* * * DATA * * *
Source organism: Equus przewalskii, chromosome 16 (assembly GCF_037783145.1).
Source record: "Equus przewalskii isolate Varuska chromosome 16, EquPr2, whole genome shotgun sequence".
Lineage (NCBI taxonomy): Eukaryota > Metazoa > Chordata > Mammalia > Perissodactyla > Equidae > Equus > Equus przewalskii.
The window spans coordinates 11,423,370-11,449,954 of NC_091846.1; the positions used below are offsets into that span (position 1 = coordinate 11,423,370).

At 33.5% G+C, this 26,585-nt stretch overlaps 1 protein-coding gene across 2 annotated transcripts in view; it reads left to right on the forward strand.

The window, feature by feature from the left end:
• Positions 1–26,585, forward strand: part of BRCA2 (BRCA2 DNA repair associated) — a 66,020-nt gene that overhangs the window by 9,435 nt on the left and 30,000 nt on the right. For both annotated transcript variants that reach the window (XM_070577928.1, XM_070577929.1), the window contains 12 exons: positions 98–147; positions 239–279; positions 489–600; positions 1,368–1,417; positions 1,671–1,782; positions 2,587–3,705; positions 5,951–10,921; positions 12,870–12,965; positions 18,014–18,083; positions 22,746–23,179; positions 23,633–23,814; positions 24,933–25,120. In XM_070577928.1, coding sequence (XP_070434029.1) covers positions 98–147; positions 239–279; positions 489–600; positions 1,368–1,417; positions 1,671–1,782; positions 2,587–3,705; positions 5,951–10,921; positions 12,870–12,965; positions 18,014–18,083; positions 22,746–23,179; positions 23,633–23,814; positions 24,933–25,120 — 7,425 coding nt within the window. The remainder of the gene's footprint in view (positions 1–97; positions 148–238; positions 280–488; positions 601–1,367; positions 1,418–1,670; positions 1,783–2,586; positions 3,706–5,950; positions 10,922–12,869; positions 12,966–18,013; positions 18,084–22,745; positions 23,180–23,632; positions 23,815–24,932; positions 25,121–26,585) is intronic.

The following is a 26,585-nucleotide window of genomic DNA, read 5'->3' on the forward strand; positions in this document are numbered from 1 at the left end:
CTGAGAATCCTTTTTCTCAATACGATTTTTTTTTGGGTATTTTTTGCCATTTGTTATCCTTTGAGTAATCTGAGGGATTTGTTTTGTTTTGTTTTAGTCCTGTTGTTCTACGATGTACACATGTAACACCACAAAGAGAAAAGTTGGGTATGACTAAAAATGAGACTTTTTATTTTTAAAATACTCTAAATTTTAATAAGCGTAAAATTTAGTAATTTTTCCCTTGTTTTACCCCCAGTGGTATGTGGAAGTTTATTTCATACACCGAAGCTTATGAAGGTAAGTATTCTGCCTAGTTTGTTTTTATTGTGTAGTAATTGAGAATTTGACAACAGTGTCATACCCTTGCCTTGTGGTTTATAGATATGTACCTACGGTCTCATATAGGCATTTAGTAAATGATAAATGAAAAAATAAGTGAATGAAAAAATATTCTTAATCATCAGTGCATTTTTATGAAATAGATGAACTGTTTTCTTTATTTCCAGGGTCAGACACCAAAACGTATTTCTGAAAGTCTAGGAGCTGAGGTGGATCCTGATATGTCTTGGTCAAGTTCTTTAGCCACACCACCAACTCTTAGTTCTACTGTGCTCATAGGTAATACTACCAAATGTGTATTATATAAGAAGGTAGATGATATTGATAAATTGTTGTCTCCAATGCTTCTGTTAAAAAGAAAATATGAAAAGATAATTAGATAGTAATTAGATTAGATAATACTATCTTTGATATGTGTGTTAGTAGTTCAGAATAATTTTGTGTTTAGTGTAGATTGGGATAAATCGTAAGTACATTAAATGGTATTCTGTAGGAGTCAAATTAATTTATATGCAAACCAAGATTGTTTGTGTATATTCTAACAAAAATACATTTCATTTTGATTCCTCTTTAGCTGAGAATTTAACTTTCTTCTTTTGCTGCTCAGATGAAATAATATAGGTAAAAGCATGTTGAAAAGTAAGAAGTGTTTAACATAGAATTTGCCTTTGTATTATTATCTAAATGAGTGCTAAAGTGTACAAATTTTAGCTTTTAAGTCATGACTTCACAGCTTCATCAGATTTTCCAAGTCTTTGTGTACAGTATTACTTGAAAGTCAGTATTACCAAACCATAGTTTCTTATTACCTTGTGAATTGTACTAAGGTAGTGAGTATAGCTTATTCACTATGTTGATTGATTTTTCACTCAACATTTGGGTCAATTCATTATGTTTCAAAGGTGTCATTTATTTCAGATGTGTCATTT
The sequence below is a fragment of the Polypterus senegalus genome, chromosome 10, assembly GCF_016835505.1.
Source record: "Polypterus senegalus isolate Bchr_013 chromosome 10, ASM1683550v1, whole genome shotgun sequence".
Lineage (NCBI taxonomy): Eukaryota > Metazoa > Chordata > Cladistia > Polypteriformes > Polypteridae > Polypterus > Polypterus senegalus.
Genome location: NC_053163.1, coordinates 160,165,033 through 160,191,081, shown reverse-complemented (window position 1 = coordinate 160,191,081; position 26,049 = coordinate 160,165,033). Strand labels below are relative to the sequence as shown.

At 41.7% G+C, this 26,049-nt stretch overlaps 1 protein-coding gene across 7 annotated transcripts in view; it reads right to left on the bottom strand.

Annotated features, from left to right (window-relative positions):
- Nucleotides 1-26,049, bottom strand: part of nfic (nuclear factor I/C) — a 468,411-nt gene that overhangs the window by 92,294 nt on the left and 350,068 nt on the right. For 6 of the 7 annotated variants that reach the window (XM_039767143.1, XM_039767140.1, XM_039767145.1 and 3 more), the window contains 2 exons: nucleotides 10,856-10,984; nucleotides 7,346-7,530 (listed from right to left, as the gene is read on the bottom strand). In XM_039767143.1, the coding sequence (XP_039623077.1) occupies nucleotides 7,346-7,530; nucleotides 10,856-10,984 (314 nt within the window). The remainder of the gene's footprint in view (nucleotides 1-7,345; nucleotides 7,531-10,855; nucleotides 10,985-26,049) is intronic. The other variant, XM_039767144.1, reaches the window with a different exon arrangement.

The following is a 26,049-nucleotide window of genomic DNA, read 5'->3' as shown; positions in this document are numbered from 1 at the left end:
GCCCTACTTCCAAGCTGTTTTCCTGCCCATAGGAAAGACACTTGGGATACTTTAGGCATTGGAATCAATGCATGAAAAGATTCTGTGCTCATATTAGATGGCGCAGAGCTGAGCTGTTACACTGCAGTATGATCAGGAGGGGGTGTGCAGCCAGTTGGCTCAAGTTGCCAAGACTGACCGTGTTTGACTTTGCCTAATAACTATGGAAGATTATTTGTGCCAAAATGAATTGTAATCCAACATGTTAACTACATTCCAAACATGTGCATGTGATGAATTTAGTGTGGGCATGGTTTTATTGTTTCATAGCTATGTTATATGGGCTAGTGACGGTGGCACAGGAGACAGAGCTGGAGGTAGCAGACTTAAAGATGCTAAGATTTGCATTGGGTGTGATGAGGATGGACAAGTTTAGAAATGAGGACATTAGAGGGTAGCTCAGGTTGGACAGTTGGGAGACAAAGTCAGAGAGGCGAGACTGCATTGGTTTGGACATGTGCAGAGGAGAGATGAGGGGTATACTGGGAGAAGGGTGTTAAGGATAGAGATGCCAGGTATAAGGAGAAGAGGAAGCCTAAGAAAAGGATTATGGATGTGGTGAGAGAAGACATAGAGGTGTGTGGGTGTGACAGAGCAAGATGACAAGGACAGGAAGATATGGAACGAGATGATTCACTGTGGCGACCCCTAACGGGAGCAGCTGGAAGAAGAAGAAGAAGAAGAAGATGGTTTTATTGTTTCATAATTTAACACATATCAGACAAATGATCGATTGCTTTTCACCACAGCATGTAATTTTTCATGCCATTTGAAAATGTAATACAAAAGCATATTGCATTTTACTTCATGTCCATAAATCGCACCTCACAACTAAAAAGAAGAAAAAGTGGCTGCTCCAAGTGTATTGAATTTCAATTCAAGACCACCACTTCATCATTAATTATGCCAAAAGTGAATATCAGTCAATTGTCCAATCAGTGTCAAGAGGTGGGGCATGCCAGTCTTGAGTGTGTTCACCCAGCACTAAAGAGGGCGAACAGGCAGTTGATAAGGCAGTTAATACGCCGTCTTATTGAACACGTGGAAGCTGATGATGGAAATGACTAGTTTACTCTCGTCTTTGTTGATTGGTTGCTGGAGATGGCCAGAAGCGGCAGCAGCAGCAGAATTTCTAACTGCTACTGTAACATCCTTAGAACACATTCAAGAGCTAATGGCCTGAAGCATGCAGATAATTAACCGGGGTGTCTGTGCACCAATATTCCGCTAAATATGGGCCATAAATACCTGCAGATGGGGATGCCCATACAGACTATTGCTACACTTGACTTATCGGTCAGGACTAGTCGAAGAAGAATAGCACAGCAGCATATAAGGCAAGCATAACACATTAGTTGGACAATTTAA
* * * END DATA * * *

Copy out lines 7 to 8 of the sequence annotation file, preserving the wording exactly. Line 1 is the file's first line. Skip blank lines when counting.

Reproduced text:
• Positions 1–26,585, forward strand: part of BRCA2 (BRCA2 DNA repair associated) — a 66,020-nt gene that overhangs the window by 9,435 nt on the left and 30,000 nt on the right. For both annotated transcript variants that reach the window (XM_070577928.1, XM_070577929.1), the window contains 12 exons: positions 98–147; positions 239–279; positions 489–600; positions 1,368–1,417; positions 1,671–1,782; positions 2,587–3,705; positions 5,951–10,921; positions 12,870–12,965; positions 18,014–18,083; positions 22,746–23,179; positions 23,633–23,814; positions 24,933–25,120. In XM_070577928.1, coding sequence (XP_070434029.1) covers positions 98–147; positions 239–279; positions 489–600; positions 1,368–1,417; positions 1,671–1,782; positions 2,587–3,705; positions 5,951–10,921; positions 12,870–12,965; positions 18,014–18,083; positions 22,746–23,179; positions 23,633–23,814; positions 24,933–25,120 — 7,425 coding nt within the window. The remainder of the gene's footprint in view (positions 1–97; positions 148–238; positions 280–488; positions 601–1,367; positions 1,418–1,670; positions 1,783–2,586; positions 3,706–5,950; positions 10,922–12,869; positions 12,966–18,013; positions 18,084–22,745; positions 23,180–23,632; positions 23,815–24,932; positions 25,121–26,585) is intronic.

The following is a 26,585-nucleotide window of genomic DNA, read 5'->3' on the forward strand; positions in this document are numbered from 1 at the left end: